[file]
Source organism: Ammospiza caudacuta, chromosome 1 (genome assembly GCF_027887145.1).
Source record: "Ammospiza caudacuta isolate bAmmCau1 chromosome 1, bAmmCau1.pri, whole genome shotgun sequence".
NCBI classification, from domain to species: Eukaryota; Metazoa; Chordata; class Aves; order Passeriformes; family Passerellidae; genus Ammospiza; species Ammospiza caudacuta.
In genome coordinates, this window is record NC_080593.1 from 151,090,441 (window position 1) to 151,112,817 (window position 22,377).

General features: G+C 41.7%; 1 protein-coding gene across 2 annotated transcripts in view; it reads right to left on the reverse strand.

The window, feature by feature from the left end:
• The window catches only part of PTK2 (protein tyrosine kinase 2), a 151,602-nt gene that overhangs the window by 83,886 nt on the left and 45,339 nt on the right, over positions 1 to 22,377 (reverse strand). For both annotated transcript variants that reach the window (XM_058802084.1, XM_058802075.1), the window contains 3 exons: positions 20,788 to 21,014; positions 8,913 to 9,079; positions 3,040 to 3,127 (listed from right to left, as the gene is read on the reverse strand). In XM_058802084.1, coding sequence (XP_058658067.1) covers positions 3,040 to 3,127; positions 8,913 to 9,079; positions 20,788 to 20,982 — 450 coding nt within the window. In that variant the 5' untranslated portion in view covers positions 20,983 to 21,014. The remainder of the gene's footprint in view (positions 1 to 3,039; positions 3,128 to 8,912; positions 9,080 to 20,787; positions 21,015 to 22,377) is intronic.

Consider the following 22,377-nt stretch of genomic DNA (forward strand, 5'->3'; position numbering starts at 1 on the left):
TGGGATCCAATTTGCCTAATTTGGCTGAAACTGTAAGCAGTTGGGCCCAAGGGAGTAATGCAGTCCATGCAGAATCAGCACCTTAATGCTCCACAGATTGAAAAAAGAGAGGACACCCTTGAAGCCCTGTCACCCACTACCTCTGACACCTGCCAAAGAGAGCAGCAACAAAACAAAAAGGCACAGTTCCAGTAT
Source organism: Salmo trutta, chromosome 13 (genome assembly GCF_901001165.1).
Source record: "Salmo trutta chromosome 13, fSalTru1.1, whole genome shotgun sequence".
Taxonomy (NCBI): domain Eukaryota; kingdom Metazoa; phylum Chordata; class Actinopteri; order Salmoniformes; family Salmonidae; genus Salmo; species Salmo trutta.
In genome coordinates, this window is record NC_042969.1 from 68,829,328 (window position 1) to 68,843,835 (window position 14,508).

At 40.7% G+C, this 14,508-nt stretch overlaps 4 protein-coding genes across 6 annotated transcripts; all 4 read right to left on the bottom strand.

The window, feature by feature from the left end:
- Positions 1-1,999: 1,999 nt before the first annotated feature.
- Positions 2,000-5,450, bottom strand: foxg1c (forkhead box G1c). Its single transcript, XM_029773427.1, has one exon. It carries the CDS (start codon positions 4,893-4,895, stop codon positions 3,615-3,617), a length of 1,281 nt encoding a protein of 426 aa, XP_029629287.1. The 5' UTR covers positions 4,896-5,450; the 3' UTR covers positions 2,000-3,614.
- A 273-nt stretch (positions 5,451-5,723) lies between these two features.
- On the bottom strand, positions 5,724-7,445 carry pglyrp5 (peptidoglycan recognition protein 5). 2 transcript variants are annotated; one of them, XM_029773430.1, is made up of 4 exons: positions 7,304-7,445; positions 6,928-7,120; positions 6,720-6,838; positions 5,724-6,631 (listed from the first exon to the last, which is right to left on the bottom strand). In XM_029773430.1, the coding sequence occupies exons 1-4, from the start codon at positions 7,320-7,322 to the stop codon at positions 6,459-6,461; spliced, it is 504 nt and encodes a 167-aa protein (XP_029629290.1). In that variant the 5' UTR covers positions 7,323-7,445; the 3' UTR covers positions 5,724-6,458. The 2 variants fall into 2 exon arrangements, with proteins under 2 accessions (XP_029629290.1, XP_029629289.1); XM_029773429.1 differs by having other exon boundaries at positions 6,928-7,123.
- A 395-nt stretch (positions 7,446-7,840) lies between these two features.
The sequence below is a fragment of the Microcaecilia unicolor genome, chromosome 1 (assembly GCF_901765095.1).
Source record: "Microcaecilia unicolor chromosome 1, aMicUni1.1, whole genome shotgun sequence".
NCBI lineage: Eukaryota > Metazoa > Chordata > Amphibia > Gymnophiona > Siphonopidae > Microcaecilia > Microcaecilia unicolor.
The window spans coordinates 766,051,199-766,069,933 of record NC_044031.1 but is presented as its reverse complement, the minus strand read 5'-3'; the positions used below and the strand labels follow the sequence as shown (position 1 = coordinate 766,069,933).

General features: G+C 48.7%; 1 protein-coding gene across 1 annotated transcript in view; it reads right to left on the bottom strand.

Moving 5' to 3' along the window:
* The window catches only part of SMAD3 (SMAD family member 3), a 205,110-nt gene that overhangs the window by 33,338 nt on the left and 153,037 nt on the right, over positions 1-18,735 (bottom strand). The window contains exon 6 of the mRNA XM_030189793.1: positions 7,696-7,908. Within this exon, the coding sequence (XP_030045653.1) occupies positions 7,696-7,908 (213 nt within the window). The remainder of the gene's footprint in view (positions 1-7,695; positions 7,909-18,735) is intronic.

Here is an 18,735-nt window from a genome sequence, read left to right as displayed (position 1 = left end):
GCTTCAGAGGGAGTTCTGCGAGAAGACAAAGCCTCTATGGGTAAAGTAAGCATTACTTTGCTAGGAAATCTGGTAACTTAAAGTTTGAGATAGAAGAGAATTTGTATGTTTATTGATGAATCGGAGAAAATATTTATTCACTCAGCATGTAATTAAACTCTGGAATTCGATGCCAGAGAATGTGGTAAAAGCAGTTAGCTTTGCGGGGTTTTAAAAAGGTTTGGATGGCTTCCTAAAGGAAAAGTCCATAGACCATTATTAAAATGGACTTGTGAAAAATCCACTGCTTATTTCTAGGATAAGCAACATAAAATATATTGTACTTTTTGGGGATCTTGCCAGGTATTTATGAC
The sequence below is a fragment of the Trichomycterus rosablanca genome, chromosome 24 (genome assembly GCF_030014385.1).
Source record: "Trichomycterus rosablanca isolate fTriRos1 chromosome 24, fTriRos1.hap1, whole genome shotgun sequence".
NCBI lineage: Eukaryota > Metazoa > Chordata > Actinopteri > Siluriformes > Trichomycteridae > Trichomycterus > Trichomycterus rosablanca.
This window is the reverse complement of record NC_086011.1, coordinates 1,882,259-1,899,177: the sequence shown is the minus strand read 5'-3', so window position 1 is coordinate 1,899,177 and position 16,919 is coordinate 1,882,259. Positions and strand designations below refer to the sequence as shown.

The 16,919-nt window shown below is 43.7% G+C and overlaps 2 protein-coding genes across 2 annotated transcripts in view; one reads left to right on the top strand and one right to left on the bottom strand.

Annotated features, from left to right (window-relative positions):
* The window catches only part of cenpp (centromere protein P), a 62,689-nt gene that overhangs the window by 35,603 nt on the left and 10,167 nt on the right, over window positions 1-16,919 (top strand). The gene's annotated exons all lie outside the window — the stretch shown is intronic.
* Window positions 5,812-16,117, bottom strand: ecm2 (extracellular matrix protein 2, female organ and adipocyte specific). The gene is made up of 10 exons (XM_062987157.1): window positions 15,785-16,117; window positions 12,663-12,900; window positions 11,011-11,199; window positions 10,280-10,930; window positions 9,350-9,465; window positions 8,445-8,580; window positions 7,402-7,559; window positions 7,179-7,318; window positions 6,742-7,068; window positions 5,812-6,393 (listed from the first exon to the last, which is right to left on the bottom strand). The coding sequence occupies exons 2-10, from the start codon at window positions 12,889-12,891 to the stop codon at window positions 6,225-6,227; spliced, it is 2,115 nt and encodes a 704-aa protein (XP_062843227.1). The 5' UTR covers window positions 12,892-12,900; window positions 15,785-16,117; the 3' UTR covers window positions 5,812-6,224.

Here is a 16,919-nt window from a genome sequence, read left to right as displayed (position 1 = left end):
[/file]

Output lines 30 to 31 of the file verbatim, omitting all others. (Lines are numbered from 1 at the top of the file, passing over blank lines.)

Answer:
The sequence below is a fragment of the Trichomycterus rosablanca genome, chromosome 24 (genome assembly GCF_030014385.1).
Source record: "Trichomycterus rosablanca isolate fTriRos1 chromosome 24, fTriRos1.hap1, whole genome shotgun sequence".